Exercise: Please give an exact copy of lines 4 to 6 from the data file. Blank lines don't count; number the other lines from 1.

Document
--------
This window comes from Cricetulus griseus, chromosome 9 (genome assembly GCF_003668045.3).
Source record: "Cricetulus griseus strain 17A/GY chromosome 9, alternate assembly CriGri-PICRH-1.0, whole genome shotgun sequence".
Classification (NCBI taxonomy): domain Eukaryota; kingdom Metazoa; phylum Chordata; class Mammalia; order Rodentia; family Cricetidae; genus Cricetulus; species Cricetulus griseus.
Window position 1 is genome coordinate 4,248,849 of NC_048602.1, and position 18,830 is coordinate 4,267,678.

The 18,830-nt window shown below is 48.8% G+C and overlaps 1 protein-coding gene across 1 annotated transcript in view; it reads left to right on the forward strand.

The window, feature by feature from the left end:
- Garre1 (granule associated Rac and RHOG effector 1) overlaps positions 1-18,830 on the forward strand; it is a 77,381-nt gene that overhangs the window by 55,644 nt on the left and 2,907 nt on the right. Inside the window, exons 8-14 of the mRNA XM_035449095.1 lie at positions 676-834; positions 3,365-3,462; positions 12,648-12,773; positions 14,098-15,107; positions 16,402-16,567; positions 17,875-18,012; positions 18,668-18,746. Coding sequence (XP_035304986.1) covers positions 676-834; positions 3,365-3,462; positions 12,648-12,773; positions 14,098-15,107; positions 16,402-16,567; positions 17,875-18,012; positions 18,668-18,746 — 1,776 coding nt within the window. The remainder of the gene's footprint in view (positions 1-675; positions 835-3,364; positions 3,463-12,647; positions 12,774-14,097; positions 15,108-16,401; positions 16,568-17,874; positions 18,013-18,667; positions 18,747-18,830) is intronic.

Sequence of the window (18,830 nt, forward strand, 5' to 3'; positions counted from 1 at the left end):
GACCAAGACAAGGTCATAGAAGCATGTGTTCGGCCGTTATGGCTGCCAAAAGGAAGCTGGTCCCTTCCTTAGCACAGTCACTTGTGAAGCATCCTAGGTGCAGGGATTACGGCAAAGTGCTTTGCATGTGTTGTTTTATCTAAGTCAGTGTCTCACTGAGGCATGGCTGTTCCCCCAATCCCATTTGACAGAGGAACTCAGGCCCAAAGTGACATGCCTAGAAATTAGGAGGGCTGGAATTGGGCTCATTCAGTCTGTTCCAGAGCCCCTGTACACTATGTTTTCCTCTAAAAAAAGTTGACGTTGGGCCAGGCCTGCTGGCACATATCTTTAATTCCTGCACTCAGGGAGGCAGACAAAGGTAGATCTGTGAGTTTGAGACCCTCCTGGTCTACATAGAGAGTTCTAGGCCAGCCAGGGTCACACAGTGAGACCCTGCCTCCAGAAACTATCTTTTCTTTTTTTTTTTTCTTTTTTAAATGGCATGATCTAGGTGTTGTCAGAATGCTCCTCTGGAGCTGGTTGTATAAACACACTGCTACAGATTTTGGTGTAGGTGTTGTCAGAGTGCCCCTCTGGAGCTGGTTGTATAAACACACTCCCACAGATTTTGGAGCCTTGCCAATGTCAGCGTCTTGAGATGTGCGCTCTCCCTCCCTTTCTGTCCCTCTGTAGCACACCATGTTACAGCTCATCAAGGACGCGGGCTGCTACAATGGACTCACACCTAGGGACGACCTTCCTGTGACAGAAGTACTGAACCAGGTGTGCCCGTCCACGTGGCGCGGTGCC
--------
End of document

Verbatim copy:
Window position 1 is genome coordinate 4,248,849 of NC_048602.1, and position 18,830 is coordinate 4,267,678.

The 18,830-nt window shown below is 48.8% G+C and overlaps 1 protein-coding gene across 1 annotated transcript in view; it reads left to right on the forward strand.

The window, feature by feature from the left end: